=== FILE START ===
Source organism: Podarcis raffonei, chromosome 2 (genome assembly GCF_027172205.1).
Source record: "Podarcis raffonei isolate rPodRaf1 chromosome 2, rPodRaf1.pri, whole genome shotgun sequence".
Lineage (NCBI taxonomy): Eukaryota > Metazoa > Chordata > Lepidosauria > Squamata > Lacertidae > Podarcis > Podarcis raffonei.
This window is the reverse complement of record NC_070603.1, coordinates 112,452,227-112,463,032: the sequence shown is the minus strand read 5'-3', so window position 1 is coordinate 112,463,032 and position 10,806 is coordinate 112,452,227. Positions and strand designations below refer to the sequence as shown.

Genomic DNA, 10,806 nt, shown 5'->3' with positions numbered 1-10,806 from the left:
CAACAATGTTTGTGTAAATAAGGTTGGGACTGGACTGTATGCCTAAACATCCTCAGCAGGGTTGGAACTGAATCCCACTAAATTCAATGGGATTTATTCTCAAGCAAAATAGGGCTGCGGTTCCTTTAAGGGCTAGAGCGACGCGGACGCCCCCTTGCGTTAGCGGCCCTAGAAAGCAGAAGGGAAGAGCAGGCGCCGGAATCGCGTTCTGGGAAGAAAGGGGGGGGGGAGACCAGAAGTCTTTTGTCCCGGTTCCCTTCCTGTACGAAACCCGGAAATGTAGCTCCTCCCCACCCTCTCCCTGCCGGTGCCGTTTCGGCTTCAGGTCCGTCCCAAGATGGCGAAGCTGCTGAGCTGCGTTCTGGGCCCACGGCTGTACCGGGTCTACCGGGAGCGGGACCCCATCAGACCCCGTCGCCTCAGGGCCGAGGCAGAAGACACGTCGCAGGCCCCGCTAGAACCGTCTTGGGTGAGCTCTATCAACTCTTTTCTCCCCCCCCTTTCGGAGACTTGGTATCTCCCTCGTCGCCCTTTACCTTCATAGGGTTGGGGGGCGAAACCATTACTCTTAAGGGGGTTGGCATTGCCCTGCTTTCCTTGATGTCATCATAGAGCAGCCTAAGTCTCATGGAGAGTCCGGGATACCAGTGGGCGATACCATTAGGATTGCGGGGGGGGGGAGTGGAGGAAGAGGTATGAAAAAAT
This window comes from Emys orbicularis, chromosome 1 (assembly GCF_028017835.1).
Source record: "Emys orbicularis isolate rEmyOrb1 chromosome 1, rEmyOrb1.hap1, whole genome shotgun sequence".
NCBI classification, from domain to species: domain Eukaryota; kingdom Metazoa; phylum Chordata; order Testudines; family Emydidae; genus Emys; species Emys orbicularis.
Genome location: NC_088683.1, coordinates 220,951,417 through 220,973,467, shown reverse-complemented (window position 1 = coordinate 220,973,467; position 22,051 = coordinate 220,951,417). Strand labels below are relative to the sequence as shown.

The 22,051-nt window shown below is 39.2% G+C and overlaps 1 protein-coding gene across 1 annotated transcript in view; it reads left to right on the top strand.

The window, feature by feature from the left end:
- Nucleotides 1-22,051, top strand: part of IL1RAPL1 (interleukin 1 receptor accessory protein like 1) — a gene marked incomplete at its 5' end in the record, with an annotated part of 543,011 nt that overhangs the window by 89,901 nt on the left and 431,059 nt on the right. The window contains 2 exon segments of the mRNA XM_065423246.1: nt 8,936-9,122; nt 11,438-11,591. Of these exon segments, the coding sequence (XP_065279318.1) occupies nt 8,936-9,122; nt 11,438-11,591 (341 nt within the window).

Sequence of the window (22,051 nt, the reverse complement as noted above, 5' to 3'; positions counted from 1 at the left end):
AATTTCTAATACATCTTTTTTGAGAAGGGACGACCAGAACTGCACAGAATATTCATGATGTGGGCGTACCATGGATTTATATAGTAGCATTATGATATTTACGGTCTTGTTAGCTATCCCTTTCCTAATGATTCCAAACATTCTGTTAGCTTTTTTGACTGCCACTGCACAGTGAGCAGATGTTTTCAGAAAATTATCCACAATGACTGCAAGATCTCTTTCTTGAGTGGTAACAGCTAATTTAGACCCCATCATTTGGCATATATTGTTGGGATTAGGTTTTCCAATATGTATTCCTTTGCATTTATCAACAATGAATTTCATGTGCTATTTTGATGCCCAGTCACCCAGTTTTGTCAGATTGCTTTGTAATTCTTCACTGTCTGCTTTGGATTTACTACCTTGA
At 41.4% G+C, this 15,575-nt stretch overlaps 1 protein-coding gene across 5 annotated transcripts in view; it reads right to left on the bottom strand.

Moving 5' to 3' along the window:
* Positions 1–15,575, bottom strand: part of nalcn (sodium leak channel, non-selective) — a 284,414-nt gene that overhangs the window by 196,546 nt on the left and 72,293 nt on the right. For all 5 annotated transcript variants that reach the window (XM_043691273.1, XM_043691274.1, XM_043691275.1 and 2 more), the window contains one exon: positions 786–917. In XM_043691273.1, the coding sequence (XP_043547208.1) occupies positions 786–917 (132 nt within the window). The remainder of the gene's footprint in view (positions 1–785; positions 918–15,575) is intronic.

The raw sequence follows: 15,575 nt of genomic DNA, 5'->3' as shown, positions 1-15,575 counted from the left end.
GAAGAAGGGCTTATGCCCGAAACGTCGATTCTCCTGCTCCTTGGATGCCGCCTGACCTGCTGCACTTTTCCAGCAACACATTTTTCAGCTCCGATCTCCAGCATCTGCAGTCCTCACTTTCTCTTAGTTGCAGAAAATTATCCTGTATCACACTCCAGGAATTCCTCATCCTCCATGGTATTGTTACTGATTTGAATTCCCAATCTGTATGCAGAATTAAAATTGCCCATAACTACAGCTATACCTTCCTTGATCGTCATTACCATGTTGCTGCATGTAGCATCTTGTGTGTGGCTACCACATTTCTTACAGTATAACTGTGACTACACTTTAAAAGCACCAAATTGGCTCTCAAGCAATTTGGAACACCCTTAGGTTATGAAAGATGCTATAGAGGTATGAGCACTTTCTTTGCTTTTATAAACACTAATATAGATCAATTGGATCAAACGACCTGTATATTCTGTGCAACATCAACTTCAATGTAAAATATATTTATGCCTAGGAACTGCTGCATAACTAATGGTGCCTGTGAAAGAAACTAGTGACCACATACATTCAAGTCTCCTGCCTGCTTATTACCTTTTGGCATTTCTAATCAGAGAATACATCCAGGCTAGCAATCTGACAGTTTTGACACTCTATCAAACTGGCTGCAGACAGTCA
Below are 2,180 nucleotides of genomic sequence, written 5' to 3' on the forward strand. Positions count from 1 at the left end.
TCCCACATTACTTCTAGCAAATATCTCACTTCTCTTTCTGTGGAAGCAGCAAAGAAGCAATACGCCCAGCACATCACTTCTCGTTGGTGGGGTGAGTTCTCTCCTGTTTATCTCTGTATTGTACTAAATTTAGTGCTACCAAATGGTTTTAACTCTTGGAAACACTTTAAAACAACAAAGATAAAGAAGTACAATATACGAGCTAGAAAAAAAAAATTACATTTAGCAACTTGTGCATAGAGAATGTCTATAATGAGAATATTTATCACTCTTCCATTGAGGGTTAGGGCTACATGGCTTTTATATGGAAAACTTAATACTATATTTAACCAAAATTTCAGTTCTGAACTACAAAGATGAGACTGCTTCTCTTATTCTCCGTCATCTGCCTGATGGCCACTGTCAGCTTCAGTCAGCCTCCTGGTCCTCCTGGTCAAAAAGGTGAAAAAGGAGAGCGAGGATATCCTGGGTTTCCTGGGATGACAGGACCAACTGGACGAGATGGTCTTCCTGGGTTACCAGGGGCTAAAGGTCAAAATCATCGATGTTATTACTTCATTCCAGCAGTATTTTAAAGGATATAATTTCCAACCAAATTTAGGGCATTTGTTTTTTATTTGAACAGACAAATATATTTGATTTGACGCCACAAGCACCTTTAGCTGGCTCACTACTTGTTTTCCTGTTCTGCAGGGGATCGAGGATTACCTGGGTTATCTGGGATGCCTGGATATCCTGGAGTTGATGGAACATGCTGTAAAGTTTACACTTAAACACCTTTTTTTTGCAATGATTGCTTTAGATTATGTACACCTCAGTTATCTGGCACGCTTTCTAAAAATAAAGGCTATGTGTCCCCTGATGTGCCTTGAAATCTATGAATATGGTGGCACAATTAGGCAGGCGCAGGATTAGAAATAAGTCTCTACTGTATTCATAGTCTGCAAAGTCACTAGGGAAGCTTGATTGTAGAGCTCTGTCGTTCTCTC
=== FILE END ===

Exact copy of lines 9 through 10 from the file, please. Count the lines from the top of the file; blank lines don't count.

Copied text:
NCBI classification, from domain to species: domain Eukaryota; kingdom Metazoa; phylum Chordata; order Testudines; family Emydidae; genus Emys; species Emys orbicularis.
Genome location: NC_088683.1, coordinates 220,951,417 through 220,973,467, shown reverse-complemented (window position 1 = coordinate 220,973,467; position 22,051 = coordinate 220,951,417). Strand labels below are relative to the sequence as shown.